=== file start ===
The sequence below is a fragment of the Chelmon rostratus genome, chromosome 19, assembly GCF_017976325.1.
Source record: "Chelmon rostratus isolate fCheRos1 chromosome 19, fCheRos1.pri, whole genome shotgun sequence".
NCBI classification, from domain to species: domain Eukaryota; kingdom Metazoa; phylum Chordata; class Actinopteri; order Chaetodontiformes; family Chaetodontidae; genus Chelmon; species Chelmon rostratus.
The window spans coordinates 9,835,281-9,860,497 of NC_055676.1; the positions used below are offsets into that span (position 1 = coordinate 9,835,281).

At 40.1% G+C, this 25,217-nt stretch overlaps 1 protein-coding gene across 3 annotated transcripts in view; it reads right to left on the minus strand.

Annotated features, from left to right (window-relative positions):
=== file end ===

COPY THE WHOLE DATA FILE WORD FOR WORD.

The sequence below is a fragment of the Chelmon rostratus genome, chromosome 19, assembly GCF_017976325.1.
Source record: "Chelmon rostratus isolate fCheRos1 chromosome 19, fCheRos1.pri, whole genome shotgun sequence".
NCBI classification, from domain to species: domain Eukaryota; kingdom Metazoa; phylum Chordata; class Actinopteri; order Chaetodontiformes; family Chaetodontidae; genus Chelmon; species Chelmon rostratus.
The window spans coordinates 9,835,281-9,860,497 of NC_055676.1; the positions used below are offsets into that span (position 1 = coordinate 9,835,281).

At 40.1% G+C, this 25,217-nt stretch overlaps 1 protein-coding gene across 3 annotated transcripts in view; it reads right to left on the minus strand.

Annotated features, from left to right (window-relative positions):